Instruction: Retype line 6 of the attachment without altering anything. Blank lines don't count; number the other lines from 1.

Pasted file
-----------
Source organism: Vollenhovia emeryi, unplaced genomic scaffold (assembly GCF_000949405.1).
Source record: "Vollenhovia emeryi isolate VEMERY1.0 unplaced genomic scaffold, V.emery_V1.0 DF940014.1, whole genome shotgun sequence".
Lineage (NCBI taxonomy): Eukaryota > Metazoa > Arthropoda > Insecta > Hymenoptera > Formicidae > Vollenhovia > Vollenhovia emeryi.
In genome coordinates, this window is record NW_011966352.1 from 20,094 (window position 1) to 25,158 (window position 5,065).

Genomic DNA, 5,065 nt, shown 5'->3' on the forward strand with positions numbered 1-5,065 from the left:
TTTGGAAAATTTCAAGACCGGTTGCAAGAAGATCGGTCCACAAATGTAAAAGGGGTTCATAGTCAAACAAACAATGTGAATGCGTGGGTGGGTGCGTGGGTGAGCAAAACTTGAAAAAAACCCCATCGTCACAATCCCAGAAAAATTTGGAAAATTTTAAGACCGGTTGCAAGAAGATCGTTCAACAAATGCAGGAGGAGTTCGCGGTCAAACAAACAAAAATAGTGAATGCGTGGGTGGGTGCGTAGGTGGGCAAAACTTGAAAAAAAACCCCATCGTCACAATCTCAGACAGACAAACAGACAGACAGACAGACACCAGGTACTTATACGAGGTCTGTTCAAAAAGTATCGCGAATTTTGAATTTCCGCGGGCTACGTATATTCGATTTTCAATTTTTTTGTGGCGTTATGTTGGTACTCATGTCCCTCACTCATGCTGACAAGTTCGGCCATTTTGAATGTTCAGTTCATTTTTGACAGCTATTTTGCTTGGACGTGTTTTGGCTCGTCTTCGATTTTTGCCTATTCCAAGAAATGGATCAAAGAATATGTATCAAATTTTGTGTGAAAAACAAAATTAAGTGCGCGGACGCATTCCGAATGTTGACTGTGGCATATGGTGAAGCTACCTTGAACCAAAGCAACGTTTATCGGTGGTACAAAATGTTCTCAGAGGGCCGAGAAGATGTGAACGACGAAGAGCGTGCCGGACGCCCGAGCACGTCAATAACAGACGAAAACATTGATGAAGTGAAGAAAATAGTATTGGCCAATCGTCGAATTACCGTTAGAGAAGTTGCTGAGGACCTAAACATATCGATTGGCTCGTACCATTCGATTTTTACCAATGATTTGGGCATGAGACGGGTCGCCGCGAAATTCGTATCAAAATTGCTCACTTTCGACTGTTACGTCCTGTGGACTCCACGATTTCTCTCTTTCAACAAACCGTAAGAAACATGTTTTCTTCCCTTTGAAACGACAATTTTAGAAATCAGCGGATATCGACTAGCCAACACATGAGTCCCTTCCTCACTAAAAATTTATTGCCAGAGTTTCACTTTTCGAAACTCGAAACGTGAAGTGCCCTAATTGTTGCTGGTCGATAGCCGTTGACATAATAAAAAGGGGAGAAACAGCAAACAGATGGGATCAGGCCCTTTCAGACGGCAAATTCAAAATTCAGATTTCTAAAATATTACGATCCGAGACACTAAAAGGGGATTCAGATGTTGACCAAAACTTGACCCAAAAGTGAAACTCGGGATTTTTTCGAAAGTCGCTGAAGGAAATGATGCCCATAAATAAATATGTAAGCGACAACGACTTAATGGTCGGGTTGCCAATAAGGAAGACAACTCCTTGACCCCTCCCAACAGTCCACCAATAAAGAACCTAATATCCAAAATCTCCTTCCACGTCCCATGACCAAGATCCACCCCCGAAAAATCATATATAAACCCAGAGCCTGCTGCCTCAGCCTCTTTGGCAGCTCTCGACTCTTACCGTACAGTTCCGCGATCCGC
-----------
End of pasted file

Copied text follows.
TTTGGAAAATTTCAAGACCGGTTGCAAGAAGATCGGTCCACAAATGTAAAAGGGGTTCATAGTCAAACAAACAATGTGAATGCGTGGGTGGGTGCGTGGGTGAGCAAAACTTGAAAAAAACCCCATCGTCACAATCCCAGAAAAATTTGGAAAATTTTAAGACCGGTTGCAAGAAGATCGTTCAACAAATGCAGGAGGAGTTCGCGGTCAAACAAACAAAAATAGTGAATGCGTGGGTGGGTGCGTAGGTGGGCAAAACTTGAAAAAAAACCCCATCGTCACAATCTCAGACAGACAAACAGACAGACAGACAGACACCAGGTACTTATACGAGGTCTGTTCAAAAAGTATCGCGAATTTTGAATTTCCGCGGGCTACGTATATTCGATTTTCAATTTTTTTGTGGCGTTATGTTGGTACTCATGTCCCTCACTCATGCTGACAAGTTCGGCCATTTTGAATGTTCAGTTCATTTTTGACAGCTATTTTGCTTGGACGTGTTTTGGCTCGTCTTCGATTTTTGCCTATTCCAAGAAATGGATCAAAGAATATGTATCAAATTTTGTGTGAAAAACAAAATTAAGTGCGCGGACGCATTCCGAATGTTGACTGTGGCATATGGTGAAGCTACCTTGAACCAAAGCAACGTTTATCGGTGGTACAAAATGTTCTCAGAGGGCCGAGAAGATGTGAACGACGAAGAGCGTGCCGGACGCCCGAGCACGTCAATAACAGACGAAAACATTGATGAAGTGAAGAAAATAGTATTGGCCAATCGTCGAATTACCGTTAGAGAAGTTGCTGAGGACCTAAACATATCGATTGGCTCGTACCATTCGATTTTTACCAATGATTTGGGCATGAGACGGGTCGCCGCGAAATTCGTATCAAAATTGCTCACTTTCGACTGTTACGTCCTGTGGACTCCACGATTTCTCTCTTTCAACAAACCGTAAGAAACATGTTTTCTTCCCTTTGAAACGACAATTTTAGAAATCAGCGGATATCGACTAGCCAACACATGAGTCCCTTCCTCACTAAAAATTTATTGCCAGAGTTTCACTTTTCGAAACTCGAAACGTGAAGTGCCCTAATTGTTGCTGGTCGATAGCCGTTGACATAATAAAAAGGGGAGAAACAGCAAACAGATGGGATCAGGCCCTTTCAGACGGCAAATTCAAAATTCAGATTTCTAAAATATTACGATCCGAGACACTAAAAGGGGATTCAGATGTTGACCAAAACTTGACCCAAAAGTGAAACTCGGGATTTTTTCGAAAGTCGCTGAAGGAAATGATGCCCATAAATAAATATGTAAGCGACAACGACTTAATGGTCGGGTTGCCAATAAGGAAGACAACTCCTTGACCCCTCCCAACAGTCCACCAATAAAGAACCTAATATCCAAAATCTCCTTCCACGTCCCATGACCAAGATCCACCCCCGAAAAATCATATATAAACCCAGAGCCTGCTGCCTCAGCCTCTTTGGCAGCTCTCGACTCTTACCGTACAGTTCCGCGATCCGC